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1. What firms are eligible to be mentor firms?
USAID's Mentor-Protégé Program is open to any USAID prime contractor (large or small) that demonstrates a commitment and capability to assist in the development of a small business protégé(s). Although mentors can be large or small businesses, we anticipate the majority of the mentors will be large businesses.
2. How does a firm become a mentor or a protégé?
USAID does not match firms. Potential Mentor and Protégé are responsible for finding their own counterparts. Mentors should look for potential Protégé firms that have the potential to serve as prime contractors or subcontractors on USAID procurements. Protégé firms should look for potential Mentor firms that have experience as prime contractors for USAID.
3. What does a firm gain from being a mentor in meeting its subcontracting obligations?
Mentor-Protégé arrangements are a good business decision for the mentor because they may develop appropriate skills sets that can be used to complement or diversify their company while competing for USAID contracts. A good mentor-protégé relationship builds a trust and loyalty between the mentor and protégé.
Before awarding a contract that requires a subcontracting plan, the existence of a mentor-protégé arrangement, and performance (if any) under an existing arrangement, may be considered by the Contracting Officer.
Mentor-protégé arrangements may provide the Government with greater assurance that a protégé subcontractor will be able to perform under the contract than a similarly situated non-protégé subcontractor.
4. If I currently participate in another Federal agency Mentor Protégé Program, can I use that agreement for the USAID Mentor Protégé Program?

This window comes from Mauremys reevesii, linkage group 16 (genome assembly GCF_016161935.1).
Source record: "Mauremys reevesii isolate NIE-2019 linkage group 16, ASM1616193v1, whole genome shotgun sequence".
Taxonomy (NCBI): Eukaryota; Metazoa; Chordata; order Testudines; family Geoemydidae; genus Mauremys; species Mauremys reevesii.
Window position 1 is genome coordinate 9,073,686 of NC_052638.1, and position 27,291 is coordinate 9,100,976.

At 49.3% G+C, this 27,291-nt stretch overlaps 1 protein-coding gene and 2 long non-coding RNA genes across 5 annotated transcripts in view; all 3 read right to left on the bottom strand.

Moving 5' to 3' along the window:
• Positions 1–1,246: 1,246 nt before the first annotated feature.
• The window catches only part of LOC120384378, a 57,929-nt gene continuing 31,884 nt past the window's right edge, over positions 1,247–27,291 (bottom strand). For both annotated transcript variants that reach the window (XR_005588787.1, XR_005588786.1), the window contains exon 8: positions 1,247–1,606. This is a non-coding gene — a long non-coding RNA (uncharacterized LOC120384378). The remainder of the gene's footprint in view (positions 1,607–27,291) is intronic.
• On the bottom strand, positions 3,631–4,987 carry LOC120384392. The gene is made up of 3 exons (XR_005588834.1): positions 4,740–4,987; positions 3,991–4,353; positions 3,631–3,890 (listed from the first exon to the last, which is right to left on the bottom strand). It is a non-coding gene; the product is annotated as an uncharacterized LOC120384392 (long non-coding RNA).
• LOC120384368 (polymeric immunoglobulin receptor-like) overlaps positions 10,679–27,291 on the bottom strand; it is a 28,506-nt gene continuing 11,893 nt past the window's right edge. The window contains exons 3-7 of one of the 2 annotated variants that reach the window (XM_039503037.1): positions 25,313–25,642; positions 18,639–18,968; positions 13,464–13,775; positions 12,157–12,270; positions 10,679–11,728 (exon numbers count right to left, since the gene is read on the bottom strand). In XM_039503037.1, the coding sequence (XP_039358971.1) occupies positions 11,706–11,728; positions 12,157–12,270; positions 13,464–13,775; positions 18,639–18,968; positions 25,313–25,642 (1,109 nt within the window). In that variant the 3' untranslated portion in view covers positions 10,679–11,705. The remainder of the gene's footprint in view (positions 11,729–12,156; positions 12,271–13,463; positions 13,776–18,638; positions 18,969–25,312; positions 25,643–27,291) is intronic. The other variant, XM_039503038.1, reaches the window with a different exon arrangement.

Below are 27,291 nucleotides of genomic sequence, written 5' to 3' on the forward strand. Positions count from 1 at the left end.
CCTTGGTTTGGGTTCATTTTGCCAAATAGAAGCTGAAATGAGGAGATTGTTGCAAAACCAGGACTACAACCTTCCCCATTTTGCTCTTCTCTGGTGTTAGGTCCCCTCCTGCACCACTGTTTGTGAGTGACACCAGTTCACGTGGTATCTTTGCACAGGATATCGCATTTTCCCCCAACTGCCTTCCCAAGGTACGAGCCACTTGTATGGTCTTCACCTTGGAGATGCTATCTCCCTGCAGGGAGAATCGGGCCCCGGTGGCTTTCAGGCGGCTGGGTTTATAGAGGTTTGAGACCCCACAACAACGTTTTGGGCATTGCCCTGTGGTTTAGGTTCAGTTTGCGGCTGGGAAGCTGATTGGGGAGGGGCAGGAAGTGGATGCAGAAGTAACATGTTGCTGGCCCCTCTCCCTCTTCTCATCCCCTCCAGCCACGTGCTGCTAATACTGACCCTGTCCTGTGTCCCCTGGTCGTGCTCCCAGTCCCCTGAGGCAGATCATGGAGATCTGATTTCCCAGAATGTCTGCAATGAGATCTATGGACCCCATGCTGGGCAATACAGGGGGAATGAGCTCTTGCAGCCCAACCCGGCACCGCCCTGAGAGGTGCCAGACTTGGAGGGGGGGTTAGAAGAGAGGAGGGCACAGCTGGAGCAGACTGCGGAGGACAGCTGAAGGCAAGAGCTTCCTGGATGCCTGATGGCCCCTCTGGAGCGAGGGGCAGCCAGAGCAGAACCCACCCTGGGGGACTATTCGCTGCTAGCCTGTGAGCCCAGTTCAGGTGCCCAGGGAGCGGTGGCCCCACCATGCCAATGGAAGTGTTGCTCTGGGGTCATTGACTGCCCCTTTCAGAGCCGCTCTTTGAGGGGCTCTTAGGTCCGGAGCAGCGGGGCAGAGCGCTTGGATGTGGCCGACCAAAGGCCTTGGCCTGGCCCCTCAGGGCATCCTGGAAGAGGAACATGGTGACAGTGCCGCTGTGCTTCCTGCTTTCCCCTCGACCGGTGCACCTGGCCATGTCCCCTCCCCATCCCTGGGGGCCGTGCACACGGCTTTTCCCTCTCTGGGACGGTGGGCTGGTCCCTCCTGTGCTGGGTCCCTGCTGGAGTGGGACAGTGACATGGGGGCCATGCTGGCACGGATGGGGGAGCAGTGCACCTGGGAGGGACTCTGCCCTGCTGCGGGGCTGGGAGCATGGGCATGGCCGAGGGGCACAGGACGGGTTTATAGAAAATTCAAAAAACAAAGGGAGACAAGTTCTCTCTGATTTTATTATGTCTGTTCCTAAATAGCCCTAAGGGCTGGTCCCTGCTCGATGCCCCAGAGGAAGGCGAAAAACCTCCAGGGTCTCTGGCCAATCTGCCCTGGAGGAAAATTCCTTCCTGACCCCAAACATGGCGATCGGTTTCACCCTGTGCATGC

The agreement submitted for approval by USAID must conform to the USAID mentor Protégé regulations and guidebook.
5. Are there any other benefits to being a mentor?
Yes. As stated above, the contracting officer may also include Mentor-Protégé agreements as an evaluation factor in the source selection criteria of an RFP, providing for additional consideration to those participating in the program.
USAID OSDBU has established a non-monetary award to be given annually to the mentor firm providing the most effective developmental assistance.
6. What types of firms are eligible to be protégé firms?
All firms that meet the definition of a small business concern (Ref: FAR 19.001) based on their primary NAICS code, are eligible to be protégé firms. This includes small businesses, including very small businesses, HUBZone small businesses, small disadvantaged businesses, women-owned small businesses, Veteran-Owned and Service Disabled Veteran-Owned Small Businesses.
7. How does a firm apply to become a protégé?
The mentor and protégé jointly submit an agreement to the USAID OSDBU for review. The application is available on theUSAID/Mentor-Protégé web site.
8. What does a firm gain from being a protégé in competition for government contracts?
Protégés gain opportunities to seek and perform government and commercial contracts through the guidance and support of mentors that may not have been available to them without the mentor-protégé relationship. The developmental assistance provided to the protégé often is a part of a subcontracting effort to the mentor.
9. Are there any other benefits to being a protégé?
Protégés may receive technical, managerial, financial, or any other mutually agreed upon benefit from mentors in addition to the work that flows from a government or commercial contract through subcontracting or teaming arrangements. The assistance could result in significant small business development.
Last updated: October 16, 2013